"That is how it becomes understandable that UNIFIL tops the long list of things Hezbollah hates. It also becomes understandable, for the same reason, that the vast majority of Lebanese, to whom life means more than martyrdom and whose country’s security means more to them than improving Iran’s military conditions, are clinging to the 'international forces'!"[12]


UNIFIL patrol attacked in village of Kawthariyat Al-Siyad one year ago (Source: Kataeb.org, December 4, 2020)

 


[1] According to reports by some locals, the patrol was taking pictures of a Hizbullah military area. Almodon.com, December 22, 2021.

[2]  Arabic.rt.com, December 22, 2021.

[3] Al-Sharq Al-Awsat (London), December 24, 2021.

[4]  Al-Akhbar (Lebanon), December 23, 2021.

[5]  Al-Akhbar (Lebanon), January 6, 2022.

[6] Al-Jumhouriyya (Lebanon), January 5, 2022.

[7]  Al-Nahar (Lebanon), January 9, 2022.

[8] Arabi21.com, December 23, 2021.

[10]  Al-Sharq Al-Awsat (London), December 24, 2021.

[11]  Nidaalwatan.com, December 24, 2021.

[12] Al-Sharq Al-Awsat (London), December 26, 2021.

 

MEMRI

Source: https://www.memri.org/reports/lebanese-journalists-hizbullah-behind-attacks-south-lebanon-residents-unifil-forces

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Thousands rally on behalf of Homesh, call for Bennett to resign - Tovah Lazaroff

 

​ by Tovah Lazaroff

MK Itamar Ben-Gvir called Ra'am Party head Mansour Abbas a terrorist and the crowd loudly chanted the slur "terrorist" multiple times.

 

Right wing activists protest the demolition of structures in the illegal outpost of Homesh, outside the Prime Minister's office in Jerusalem on January 13, 2021 (photo credit: OLIVIER FITOUSSI/FLASH90)
Right wing activists protest the demolition of structures in the illegal outpost of Homesh, outside the Prime Minister's office in Jerusalem on January 13, 2021 (photo credit: OLIVIER FITOUSSI/FLASH90)

 
Prime Minister Naftali Bennett must resign, chanted thousands of right-wing activists as they rallied outside his Jerusalem home on Thursday night.
 
“This government will fall, warned Binyamin  Regional head Israel Ganz, as he stated that those on the Right “were heading out to battle.”
 
He stood on a makeshift stage set up on the closed off street. The crowd below him chanted “Bennett resign, we don’t want you anymore.”
 
They gathered under the slogan “No to razing Homesh” to demand that the government authorize the Homesh yeshiva situated on that West Bank hilltop in northern Samaria. They also called on the government to rebuild the settlement that the government destroyed there in 2005 in the aftermath of the Gaza pullout.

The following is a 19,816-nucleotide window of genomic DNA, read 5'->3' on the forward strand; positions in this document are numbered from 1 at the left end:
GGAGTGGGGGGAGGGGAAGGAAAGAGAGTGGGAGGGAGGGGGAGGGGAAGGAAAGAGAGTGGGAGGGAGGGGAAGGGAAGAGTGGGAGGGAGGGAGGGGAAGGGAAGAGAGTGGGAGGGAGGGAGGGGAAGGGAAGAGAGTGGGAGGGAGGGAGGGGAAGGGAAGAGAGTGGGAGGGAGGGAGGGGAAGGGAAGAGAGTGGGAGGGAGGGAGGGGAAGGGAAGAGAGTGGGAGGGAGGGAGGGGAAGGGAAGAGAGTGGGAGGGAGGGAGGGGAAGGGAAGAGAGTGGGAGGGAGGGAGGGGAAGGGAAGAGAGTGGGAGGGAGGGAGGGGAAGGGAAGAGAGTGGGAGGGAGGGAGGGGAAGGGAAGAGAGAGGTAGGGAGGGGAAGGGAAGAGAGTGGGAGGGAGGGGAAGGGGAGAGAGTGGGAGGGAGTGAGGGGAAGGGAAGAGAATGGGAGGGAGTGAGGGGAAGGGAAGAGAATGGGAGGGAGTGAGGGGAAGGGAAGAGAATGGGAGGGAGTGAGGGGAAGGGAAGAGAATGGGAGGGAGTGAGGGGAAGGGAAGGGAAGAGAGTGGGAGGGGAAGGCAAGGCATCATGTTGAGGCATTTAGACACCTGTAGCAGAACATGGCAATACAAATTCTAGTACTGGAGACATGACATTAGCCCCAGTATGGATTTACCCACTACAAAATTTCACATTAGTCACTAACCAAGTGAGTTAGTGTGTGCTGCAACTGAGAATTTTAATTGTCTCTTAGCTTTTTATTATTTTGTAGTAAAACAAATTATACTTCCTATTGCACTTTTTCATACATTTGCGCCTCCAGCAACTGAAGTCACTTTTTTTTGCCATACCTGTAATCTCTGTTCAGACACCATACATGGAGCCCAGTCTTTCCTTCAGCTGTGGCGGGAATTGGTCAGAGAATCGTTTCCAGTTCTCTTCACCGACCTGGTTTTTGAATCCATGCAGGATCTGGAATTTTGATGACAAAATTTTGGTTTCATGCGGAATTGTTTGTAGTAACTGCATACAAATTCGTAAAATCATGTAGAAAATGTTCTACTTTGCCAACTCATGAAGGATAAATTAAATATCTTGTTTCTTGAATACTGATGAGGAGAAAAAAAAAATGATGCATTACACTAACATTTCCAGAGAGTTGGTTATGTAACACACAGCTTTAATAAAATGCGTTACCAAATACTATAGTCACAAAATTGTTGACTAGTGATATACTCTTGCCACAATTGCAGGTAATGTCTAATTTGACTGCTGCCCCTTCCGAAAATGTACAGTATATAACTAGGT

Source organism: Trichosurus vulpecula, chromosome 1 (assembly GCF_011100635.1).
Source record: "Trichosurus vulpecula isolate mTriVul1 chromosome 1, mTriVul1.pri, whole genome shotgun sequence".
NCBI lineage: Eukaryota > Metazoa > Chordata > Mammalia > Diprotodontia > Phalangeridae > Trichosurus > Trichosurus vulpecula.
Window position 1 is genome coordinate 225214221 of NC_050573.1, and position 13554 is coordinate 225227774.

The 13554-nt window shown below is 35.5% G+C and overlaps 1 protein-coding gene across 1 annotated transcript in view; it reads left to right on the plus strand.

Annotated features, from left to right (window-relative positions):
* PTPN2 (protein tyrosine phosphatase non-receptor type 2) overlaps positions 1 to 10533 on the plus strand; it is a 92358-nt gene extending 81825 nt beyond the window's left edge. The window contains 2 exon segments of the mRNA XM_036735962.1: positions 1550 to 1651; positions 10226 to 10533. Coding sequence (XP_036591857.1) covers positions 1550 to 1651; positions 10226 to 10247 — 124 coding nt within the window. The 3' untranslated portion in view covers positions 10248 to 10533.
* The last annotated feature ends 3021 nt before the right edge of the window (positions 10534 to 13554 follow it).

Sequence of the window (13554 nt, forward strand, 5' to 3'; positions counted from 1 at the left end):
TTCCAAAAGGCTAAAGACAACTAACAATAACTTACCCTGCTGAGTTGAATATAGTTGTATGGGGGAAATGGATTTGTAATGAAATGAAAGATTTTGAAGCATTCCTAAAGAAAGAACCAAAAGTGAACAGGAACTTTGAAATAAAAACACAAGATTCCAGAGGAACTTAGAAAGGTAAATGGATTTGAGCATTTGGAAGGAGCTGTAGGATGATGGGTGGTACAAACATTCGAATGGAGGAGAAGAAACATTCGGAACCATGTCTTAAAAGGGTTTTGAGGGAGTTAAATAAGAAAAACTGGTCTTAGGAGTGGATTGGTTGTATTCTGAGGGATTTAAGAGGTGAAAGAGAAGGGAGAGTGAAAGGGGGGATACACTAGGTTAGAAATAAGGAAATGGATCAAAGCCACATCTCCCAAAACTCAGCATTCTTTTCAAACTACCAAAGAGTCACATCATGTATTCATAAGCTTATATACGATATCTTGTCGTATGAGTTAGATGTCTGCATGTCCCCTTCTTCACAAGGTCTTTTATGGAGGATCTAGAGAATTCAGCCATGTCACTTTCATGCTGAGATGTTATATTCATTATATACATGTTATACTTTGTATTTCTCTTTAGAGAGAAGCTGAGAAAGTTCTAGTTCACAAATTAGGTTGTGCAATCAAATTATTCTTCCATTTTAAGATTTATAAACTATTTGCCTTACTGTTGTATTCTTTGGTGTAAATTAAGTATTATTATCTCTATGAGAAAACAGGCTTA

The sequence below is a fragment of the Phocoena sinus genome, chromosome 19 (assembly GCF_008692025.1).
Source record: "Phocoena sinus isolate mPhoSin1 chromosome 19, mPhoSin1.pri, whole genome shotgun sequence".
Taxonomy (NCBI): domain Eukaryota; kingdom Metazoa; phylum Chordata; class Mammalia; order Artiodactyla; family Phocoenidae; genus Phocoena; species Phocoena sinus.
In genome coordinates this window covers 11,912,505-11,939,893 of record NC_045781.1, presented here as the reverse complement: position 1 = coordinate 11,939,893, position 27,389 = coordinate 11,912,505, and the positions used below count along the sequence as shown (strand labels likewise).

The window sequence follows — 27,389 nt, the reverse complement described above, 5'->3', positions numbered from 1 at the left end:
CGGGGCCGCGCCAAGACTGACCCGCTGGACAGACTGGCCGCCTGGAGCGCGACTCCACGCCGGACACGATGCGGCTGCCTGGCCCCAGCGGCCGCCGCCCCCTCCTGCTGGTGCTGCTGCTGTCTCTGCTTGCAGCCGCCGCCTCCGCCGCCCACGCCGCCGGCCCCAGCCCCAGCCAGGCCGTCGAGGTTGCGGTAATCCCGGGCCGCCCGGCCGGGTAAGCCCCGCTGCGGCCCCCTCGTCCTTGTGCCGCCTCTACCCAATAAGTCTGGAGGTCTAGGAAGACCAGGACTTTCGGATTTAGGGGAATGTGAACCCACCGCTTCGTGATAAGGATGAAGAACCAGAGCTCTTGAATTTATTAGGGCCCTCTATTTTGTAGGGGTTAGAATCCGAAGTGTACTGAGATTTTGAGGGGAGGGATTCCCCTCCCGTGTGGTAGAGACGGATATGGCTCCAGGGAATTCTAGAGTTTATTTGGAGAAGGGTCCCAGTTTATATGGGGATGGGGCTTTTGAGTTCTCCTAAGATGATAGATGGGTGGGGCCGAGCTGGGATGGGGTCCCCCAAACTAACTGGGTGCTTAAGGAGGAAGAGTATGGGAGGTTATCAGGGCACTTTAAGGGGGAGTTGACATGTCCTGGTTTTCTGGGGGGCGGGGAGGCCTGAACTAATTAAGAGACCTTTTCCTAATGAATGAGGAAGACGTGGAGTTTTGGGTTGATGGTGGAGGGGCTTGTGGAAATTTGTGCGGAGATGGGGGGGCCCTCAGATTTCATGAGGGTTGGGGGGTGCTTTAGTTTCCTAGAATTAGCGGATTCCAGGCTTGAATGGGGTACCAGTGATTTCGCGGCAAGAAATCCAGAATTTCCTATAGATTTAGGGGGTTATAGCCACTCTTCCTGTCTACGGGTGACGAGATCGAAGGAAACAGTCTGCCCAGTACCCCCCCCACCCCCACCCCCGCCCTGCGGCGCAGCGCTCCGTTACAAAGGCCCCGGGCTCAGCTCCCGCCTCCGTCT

“This is our land. Judea and Samaria is an indivisible part of Israel,” Samaria regional council head Yossi Dagan said, adding “This government will fall over Homesh and the Negev.”
 
MK Itamar Ben Gvir protests the demolition of structures in the illegal outpost of Homesh, outside the Prime Minister's office in Jerusalem on January 13, 2021 (credit: OLIVIER FITOUSSI/FLASH90) MK Itamar Ben Gvir protests the demolition of structures in the illegal outpost of Homesh, outside the Prime Minister's office in Jerusalem on January 13, 2021 (credit: OLIVIER FITOUSSI/FLASH90)
 
The event marked the 30th day since the terror attack that killed Yehuda Dimentman, 25, as he left the Homesh hilltop.
 
He had been a student at the Homesh yeshiva and had dreamed of restoring a Jewish community on that hilltop.
 
The speakers included parliamentarians mostly from the Religious Zionist party, including its leader MK Bezalel Smotrich and MK Orit Struk. Settler leaders and Yehuda’s wife Ethia and father Rabbi Mordechai Dimentman also spoke.
 
A few of the activists held up a sign that said, “Bennett is a liar.”
 
Speakers included a number of other issues, including the meeting of Defense Minister Benny Gantz with Palestinian Authority President Mahmoud Abbas; illegal Palestinian construction in Area C of the West Bank and the decision to hook up some illegal Israeli-Arab homes in the Negev to the electricity grid.
 
MK Itamar Ben-Gvir called Ra’am Party head Mansour Abbas a terrorist and the crowd loudly chanted the slur “terrorist” multiple times.
 
The left-wing group Peace Now charged that the Homesh hilltop was a “hotbed of settler violence against soldiers and Palestinians.
 
“Every day the criminal outpost is not evacuated, is a mark of the Israeli government’s surrender to ‘hilltop youth’ and their patron Yossi Dagan.  This will inevitably lead to more violence. “We call on Defense Minister Benny Gantz to stop bowing to criminals... and to order its dismantling... today.
 
“Only an uncompromising fight against the illegal outposts and their razing will prevent more cases of settler violence,” Peace Now said.

 

Tovah Lazaroff

Source: https://www.jpost.com/israel-news/article-692492

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Hassan Nasrallah’s Litany of Woe - Hugh Fitzgerald


​ by Hugh Fitzgerald

The abandoned Hizballah leader and his forlorn hope.

 

 

The leader of Hezbollah, Hassan Nasrallah, has just gotten a few things off his chest. He’s been having, you see, a bad time of it recently. His sole supporter is Iran, an economic basket case that has seen its currency lose 90% of its value in the last two years. That has meant less money is being transferred from Iran to Nasrallah’s coffers, and he, in turn, has had to cut the salaries of his flag-waving fighters goose-stepping along the streets of Beirut. He’s also facing a political challenge: the incorruptible Tarek Bitar insists on pursuing his investigation into the Beirut blast of August 4, 2020, and so far Hezbollah’s attempts to intimidate him so that he calls off his inquiry have failed. In Lebanon, Hezbollah is universally understood to be the party responsible for that explosion, by having carelessly stored 2,750 tons of ammonium nitrates in Hangar 12 at the Port of Beirut; Nasrallah continues nonetheless to deny that responsibility, and is desperate to keep Bitar from bringing the incontrovertible evidence before the Lebanese authorities, and before an enraged public as well. Despite Hezbollah’s threats, Tarek Bitar soldiers on.